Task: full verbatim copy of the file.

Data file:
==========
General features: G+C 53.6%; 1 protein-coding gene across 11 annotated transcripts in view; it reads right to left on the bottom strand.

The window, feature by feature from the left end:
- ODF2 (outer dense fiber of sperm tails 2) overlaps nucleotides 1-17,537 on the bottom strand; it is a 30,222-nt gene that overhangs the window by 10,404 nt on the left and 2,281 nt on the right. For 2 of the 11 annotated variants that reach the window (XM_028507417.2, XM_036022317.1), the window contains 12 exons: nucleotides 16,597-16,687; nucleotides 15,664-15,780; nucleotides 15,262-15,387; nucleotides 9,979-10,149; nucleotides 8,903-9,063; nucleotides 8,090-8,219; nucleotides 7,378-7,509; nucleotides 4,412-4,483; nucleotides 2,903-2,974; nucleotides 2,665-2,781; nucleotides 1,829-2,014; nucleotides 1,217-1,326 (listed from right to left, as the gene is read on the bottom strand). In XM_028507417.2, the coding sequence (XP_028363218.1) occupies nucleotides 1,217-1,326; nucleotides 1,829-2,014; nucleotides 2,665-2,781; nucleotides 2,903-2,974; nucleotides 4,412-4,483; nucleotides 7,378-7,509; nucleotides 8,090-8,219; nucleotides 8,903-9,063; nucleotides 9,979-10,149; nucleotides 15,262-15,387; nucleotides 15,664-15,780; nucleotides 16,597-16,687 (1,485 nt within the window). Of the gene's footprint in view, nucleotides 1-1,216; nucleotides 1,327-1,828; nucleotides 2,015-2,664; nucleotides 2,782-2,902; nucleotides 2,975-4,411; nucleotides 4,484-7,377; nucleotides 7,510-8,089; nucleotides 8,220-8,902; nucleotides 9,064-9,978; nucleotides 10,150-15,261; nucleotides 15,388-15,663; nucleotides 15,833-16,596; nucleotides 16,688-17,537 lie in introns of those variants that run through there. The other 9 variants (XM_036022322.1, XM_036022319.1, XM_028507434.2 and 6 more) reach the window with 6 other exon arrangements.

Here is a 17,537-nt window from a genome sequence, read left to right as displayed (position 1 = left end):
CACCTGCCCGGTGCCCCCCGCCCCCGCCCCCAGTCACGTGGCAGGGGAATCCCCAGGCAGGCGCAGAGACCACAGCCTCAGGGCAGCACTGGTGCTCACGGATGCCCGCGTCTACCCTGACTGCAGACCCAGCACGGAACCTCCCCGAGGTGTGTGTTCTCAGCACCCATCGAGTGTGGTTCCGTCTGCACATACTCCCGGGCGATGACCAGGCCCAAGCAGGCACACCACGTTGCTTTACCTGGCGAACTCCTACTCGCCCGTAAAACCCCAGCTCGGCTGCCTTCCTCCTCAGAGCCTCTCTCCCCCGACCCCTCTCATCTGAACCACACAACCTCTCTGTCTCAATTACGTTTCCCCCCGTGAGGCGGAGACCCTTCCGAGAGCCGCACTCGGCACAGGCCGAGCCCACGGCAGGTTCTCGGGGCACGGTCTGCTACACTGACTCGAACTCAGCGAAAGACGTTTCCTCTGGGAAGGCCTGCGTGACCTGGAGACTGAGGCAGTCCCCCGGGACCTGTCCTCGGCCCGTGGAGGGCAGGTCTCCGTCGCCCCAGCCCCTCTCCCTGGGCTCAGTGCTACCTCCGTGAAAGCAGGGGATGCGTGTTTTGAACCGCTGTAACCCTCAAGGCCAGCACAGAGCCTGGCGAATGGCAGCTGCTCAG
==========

General features: G+C 53.6%; 1 protein-coding gene across 11 annotated transcripts in view; it reads right to left on the bottom strand.

The window, feature by feature from the left end:
- ODF2 (outer dense fiber of sperm tails 2) overlaps nucleotides 1-17,537 on the bottom strand; it is a 30,222-nt gene that overhangs the window by 10,404 nt on the left and 2,281 nt on the right. For 2 of the 11 annotated variants that reach the window (XM_028507417.2, XM_036022317.1), the window contains 12 exons: nucleotides 16,597-16,687; nucleotides 15,664-15,780; nucleotides 15,262-15,387; nucleotides 9,979-10,149; nucleotides 8,903-9,063; nucleotides 8,090-8,219; nucleotides 7,378-7,509; nucleotides 4,412-4,483; nucleotides 2,903-2,974; nucleotides 2,665-2,781; nucleotides 1,829-2,014; nucleotides 1,217-1,326 (listed from right to left, as the gene is read on the bottom strand). In XM_028507417.2, the coding sequence (XP_028363218.1) occupies nucleotides 1,217-1,326; nucleotides 1,829-2,014; nucleotides 2,665-2,781; nucleotides 2,903-2,974; nucleotides 4,412-4,483; nucleotides 7,378-7,509; nucleotides 8,090-8,219; nucleotides 8,903-9,063; nucleotides 9,979-10,149; nucleotides 15,262-15,387; nucleotides 15,664-15,780; nucleotides 16,597-16,687 (1,485 nt within the window). Of the gene's footprint in view, nucleotides 1-1,216; nucleotides 1,327-1,828; nucleotides 2,015-2,664; nucleotides 2,782-2,902; nucleotides 2,975-4,411; nucleotides 4,484-7,377; nucleotides 7,510-8,089; nucleotides 8,220-8,902; nucleotides 9,064-9,978; nucleotides 10,150-15,261; nucleotides 15,388-15,663; nucleotides 15,833-16,596; nucleotides 16,688-17,537 lie in introns of those variants that run through there. The other 9 variants (XM_036022322.1, XM_036022319.1, XM_028507434.2 and 6 more) reach the window with 6 other exon arrangements.

Here is a 17,537-nt window from a genome sequence, read left to right as displayed (position 1 = left end):
CACCTGCCCGGTGCCCCCCGCCCCCGCCCCCAGTCACGTGGCAGGGGAATCCCCAGGCAGGCGCAGAGACCACAGCCTCAGGGCAGCACTGGTGCTCACGGATGCCCGCGTCTACCCTGACTGCAGACCCAGCACGGAACCTCCCCGAGGTGTGTGTTCTCAGCACCCATCGAGTGTGGTTCCGTCTGCACATACTCCCGGGCGATGACCAGGCCCAAGCAGGCACACCACGTTGCTTTACCTGGCGAACTCCTACTCGCCCGTAAAACCCCAGCTCGGCTGCCTTCCTCCTCAGAGCCTCTCTCCCCCGACCCCTCTCATCTGAACCACACAACCTCTCTGTCTCAATTACGTTTCCCCCCGTGAGGCGGAGACCCTTCCGAGAGCCGCACTCGGCACAGGCCGAGCCCACGGCAGGTTCTCGGGGCACGGTCTGCTACACTGACTCGAACTCAGCGAAAGACGTTTCCTCTGGGAAGGCCTGCGTGACCTGGAGACTGAGGCAGTCCCCCGGGACCTGTCCTCGGCCCGTGGAGGGCAGGTCTCCGTCGCCCCAGCCCCTCTCCCTGGGCTCAGTGCTACCTCCGTGAAAGCAGGGGATGCGTGTTTTGAACCGCTGTAACCCTCAAGGCCAGCACAGAGCCTGGCGAATGGCAGCTGCTCAG